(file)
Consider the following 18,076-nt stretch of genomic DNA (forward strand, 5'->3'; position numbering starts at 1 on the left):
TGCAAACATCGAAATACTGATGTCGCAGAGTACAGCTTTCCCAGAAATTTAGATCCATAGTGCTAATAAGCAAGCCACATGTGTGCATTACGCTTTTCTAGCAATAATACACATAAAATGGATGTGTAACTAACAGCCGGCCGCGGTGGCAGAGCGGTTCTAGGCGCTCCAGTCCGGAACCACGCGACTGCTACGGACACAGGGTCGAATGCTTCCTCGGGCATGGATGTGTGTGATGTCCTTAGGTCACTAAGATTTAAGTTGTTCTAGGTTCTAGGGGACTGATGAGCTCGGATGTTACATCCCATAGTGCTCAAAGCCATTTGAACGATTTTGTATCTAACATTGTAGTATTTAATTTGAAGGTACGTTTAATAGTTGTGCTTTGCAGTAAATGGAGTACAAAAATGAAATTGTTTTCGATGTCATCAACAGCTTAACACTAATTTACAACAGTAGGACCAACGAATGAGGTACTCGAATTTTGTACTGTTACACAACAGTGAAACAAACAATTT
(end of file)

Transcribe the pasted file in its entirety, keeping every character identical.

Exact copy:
Consider the following 18,076-nt stretch of genomic DNA (forward strand, 5'->3'; position numbering starts at 1 on the left):
TGCAAACATCGAAATACTGATGTCGCAGAGTACAGCTTTCCCAGAAATTTAGATCCATAGTGCTAATAAGCAAGCCACATGTGTGCATTACGCTTTTCTAGCAATAATACACATAAAATGGATGTGTAACTAACAGCCGGCCGCGGTGGCAGAGCGGTTCTAGGCGCTCCAGTCCGGAACCACGCGACTGCTACGGACACAGGGTCGAATGCTTCCTCGGGCATGGATGTGTGTGATGTCCTTAGGTCACTAAGATTTAAGTTGTTCTAGGTTCTAGGGGACTGATGAGCTCGGATGTTACATCCCATAGTGCTCAAAGCCATTTGAACGATTTTGTATCTAACATTGTAGTATTTAATTTGAAGGTACGTTTAATAGTTGTGCTTTGCAGTAAATGGAGTACAAAAATGAAATTGTTTTCGATGTCATCAACAGCTTAACACTAATTTACAACAGTAGGACCAACGAATGAGGTACTCGAATTTTGTACTGTTACACAACAGTGAAACAAACAATTT